“Problems cannot be solved by the same level of thinking that created them.”
– Albert Einstein
Spanish version: http://wp.me/pRlnf-4D
The G-20 Summit of world leaders was held in Cannes a few days ago. As expected, no decisions were taken to resolve the economic crisis that affects the stability of a great number of countries. Not a word was said about establishing restrictions to speculative abuses that crop up based on ratings of agencies prone to cause alarm with their presumptions. Assisting the summit were the principal European leaders representing the EU as well as Germany, France, Italy and United Kingdom as full-pledged members, with Spain and The Netherlands as guests.
Just a few miles away, in Brussels, the Greek crisis with a call for referendum warning and the forthcoming Italian tempest had been left unsolved. Today, the Greek crisis remains unsolved although Greece’s elected Prime Minister (Papandreou) has had to step down and a new one (Papademos) appointed in his place without any elections. Something similar went on in Italy just a few hours ago, with the forced resignation of Berlusconi after the approval of the demanded reforms and the appointment of Monti to replace him.
Two new figures, not elected by their respective citizens, assume their respective tasks; technocrats, as they are called, but without analysing their close links to the financial structures that, in my opinion, have been the root of this entire regrettable situation. Lukas Papademos was Vice-President of the ECB from 2002 till 2008 when Jean Claude Trichet was President whilst Mario Monti not only was a European Commissioner but also a consultant of the notorious American bank, Goldman Sachs.
Furthermore, in November, the turnover at the ECB has also taken place, with an Italian, Mario Draghi, taking over the chair occupied by Trichet from 2003 till late October. He is another figure related to the bank (Goldman Sachs) that caused more than a single financial quake, amongst which it is worth mentioning its advisory role to the Greek Government in the times of the conservative, Kostas Karamanlis, precisely when the state accounts were falsified in the reports to Brussels.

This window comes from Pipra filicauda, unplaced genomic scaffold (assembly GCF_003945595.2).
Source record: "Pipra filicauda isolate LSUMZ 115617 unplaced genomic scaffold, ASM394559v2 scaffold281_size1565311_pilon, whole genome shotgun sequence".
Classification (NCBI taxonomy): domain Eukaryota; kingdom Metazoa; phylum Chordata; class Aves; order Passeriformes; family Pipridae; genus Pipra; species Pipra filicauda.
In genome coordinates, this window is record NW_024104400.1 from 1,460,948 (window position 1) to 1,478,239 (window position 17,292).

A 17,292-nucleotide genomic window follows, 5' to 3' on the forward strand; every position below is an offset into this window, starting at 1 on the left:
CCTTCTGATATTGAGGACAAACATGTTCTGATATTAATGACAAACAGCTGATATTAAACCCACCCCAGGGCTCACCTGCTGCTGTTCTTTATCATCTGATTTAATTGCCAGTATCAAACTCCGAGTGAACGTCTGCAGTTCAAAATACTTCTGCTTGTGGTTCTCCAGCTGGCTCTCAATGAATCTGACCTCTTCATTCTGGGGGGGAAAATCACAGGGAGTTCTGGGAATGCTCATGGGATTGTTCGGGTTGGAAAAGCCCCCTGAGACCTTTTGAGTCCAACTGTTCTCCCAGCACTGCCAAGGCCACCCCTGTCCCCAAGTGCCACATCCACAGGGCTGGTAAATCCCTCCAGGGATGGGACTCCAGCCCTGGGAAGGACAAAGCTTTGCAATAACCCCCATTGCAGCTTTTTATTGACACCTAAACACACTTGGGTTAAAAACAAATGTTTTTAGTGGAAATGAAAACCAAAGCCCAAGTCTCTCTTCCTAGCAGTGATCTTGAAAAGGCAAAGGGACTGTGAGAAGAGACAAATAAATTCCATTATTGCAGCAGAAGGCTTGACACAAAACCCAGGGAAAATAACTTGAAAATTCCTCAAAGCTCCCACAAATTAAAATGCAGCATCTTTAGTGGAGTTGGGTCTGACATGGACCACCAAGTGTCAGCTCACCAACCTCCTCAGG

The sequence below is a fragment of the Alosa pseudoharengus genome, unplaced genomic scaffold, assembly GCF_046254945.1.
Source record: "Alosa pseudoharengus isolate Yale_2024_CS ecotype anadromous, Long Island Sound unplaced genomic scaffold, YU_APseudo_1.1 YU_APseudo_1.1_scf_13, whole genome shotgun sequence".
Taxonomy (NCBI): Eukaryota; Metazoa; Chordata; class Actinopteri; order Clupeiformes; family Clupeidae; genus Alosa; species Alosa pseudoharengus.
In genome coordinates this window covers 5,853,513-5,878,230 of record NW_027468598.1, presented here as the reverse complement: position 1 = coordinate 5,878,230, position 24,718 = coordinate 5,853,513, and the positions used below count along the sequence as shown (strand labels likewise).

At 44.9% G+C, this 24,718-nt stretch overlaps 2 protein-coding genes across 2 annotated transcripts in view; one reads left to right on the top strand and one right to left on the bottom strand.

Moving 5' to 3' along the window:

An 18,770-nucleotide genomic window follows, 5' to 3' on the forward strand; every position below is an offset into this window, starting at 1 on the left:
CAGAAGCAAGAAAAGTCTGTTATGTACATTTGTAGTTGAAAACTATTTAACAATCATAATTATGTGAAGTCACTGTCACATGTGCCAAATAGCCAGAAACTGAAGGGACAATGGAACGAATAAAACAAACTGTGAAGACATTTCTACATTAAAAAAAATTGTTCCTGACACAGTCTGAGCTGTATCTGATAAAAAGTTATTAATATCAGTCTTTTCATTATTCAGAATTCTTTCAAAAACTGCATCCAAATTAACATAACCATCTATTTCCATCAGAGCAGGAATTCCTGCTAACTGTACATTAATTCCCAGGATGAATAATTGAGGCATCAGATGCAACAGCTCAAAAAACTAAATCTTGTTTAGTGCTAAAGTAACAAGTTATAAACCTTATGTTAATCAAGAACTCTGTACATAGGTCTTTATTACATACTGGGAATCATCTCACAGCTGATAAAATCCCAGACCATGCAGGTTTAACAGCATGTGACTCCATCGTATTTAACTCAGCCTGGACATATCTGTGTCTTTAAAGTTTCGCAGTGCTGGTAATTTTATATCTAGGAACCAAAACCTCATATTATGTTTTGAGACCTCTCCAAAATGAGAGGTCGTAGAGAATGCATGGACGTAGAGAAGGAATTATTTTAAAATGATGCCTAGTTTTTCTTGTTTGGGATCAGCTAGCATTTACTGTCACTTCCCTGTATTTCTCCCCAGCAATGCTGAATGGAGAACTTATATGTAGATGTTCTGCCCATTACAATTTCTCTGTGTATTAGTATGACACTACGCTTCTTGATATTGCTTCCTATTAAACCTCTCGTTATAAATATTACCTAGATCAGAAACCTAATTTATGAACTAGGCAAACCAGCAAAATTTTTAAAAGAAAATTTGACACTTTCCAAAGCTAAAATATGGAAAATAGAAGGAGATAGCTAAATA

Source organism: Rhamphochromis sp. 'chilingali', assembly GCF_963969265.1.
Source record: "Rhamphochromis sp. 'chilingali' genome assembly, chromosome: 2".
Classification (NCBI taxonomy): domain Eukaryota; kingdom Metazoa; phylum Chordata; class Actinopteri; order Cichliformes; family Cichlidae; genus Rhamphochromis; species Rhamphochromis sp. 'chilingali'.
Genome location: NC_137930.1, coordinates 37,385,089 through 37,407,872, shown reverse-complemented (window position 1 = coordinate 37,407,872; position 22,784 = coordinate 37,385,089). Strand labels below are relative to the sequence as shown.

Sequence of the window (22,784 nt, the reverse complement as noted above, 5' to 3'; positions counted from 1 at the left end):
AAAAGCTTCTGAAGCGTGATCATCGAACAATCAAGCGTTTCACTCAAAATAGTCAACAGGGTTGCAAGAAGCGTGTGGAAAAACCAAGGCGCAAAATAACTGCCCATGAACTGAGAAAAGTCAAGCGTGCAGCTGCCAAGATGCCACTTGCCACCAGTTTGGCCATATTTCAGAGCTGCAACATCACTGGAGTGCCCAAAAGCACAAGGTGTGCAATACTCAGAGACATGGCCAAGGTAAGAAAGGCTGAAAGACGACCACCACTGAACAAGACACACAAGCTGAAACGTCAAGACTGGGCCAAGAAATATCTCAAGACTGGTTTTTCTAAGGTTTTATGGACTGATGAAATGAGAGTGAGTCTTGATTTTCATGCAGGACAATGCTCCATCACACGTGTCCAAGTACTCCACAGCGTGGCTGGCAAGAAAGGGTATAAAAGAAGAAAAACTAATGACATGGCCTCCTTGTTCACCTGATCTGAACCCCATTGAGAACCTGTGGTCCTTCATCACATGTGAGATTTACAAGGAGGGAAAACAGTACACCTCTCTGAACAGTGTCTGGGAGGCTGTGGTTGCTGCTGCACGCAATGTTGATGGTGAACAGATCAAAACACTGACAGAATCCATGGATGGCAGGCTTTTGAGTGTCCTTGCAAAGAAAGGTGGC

The irony of this entire circus is that a legitimately elected Papandreou was forced out of office for calling a referendum to approve his proposals but no one has said a word about prosecuting neither Karamanlis nor Goldman Sachs por having intentionally lied, causing the domino effect on the weaker Eurozone economies.
Thus, not only has a chance been lost in Cannes to set up global regulating and supervisory measure of the larger banking entities as well as the rating agencies but also it has allowed a slow transfer of previous bank executives and personalities linked to these entities to occupy relevant posts in the hierarchical big-shots of the EU and in the government of its member states.
Likewise, the American stance has taken a 360 degree change from Pittsburgh to Cannes. With elections in 2012, Obama does not wish to risk any confrontation with potential donors for his campaign funds, amongst which we may mention the larger U.S. banks and the powerful Jewish lobby. He abandons Europe to its fate, above all because he does not share the curt German stance in some questions of procedure and timing. Not even the goodwill efforts of the French President and proud father of a baby girl served to ease the tense atmosphere. Furthermore, Obama is aware that in spite of the Euro crisis, the currency has a strong quotation, benefitting the U.S. Dollar and facilitating its exports to the Old Continent while decreasing European countries competitiveness in world trade.